Englishman John Montagu, the fourth Earl of Sandwich, was a notorious gambler and would spend prodigeous amounts of time at the cards table, even indulging in 24 hour gambling sessions. During one spree, in 1762, Sandwich advised his cook to prepare him a meal that he could eat with one hand, and therefore continue playing his cards with his other hand. No need for a knife or a fork, as forks had started becoming popular by that time. His cook delivered sliced meat inbetween two pieces of toast - and thus the sandwich was created! Or was it?
The 4th Earl of Sandwich frequently travelled to the Eastern Mediterranean, where he would have enjoyed grilled pita breads, small canapes and sandwiches that were traditional in Greek and Turkish cuisine at that time as appetizers. With returning to England, and by actively having sandwiches served to him during gaming, he introduced the idea to other English gentry. So he didn't exactly invent the sandwich, but he did anglicized it, which explains why his title ended up applied to this type of light meal.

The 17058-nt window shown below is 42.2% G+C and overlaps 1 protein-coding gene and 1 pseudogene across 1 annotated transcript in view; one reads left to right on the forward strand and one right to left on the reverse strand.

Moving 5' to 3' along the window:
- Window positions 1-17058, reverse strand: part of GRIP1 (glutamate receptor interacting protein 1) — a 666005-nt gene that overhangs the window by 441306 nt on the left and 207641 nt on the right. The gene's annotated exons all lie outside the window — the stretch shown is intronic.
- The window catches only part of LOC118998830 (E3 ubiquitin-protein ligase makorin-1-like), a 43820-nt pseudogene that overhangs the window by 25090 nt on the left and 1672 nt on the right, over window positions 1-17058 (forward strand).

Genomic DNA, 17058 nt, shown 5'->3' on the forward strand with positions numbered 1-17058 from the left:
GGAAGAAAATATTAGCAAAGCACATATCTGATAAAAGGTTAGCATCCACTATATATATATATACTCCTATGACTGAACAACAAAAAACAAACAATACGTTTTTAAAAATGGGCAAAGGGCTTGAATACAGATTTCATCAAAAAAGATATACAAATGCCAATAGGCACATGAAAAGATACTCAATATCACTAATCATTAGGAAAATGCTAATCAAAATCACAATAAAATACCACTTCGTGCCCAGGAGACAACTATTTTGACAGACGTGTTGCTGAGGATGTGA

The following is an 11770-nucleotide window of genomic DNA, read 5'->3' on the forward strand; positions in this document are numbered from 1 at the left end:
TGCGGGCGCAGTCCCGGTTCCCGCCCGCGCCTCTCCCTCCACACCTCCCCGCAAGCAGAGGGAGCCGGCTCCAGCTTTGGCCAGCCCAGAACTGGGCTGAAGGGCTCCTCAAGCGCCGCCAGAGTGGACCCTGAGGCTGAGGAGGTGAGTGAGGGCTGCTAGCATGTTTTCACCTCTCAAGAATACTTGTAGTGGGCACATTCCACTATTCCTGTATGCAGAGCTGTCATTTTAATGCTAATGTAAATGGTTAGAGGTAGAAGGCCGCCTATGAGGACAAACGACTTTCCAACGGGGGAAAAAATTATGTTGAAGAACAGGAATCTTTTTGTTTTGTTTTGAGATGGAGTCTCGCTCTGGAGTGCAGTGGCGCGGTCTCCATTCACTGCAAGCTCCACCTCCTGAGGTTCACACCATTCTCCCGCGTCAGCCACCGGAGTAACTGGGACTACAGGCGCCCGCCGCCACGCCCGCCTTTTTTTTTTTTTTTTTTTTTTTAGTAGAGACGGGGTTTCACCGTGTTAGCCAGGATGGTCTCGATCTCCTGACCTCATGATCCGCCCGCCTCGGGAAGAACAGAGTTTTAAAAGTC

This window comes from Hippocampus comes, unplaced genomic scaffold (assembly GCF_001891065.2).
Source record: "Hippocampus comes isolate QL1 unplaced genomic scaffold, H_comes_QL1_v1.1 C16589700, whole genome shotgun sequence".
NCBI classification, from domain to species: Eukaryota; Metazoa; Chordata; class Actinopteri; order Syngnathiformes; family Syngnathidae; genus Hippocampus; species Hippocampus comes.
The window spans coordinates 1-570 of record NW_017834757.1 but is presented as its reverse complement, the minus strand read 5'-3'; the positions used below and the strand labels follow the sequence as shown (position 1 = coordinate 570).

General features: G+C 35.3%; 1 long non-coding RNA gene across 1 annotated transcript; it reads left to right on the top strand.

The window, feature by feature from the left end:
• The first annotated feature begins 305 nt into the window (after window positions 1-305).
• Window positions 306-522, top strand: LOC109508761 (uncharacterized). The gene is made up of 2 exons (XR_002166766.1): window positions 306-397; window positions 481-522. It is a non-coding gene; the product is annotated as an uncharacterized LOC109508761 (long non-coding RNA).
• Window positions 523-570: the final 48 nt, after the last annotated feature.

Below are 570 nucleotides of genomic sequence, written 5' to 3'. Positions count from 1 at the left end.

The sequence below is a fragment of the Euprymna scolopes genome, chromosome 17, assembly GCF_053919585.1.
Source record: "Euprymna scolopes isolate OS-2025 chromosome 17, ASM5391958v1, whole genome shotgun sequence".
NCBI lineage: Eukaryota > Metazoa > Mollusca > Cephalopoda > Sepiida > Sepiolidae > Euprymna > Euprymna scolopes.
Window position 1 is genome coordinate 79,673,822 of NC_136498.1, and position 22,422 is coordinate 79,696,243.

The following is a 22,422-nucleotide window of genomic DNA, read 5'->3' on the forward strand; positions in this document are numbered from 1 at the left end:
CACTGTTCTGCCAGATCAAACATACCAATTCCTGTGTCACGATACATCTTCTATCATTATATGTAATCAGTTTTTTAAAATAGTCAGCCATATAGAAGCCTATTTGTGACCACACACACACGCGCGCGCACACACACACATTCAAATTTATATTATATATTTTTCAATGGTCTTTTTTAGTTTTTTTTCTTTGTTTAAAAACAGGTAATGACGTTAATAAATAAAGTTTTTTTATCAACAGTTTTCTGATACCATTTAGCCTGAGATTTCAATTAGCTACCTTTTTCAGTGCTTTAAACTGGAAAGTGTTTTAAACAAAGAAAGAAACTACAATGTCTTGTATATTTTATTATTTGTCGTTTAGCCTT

Inital usage of sandwiches were for late night drinking parties attended by men, restaurants, and then eventually the food moved to late night balls and similar events towards the end of the 18th century. The convenience and variety that could be created from different combinations made for a real winner that society was ready for, with appearances in cook books - one of the first being author Charlotte Mason.
There is lots more history to explore with sandwiches that we can take a peek at another time!
Sources: Food Timeline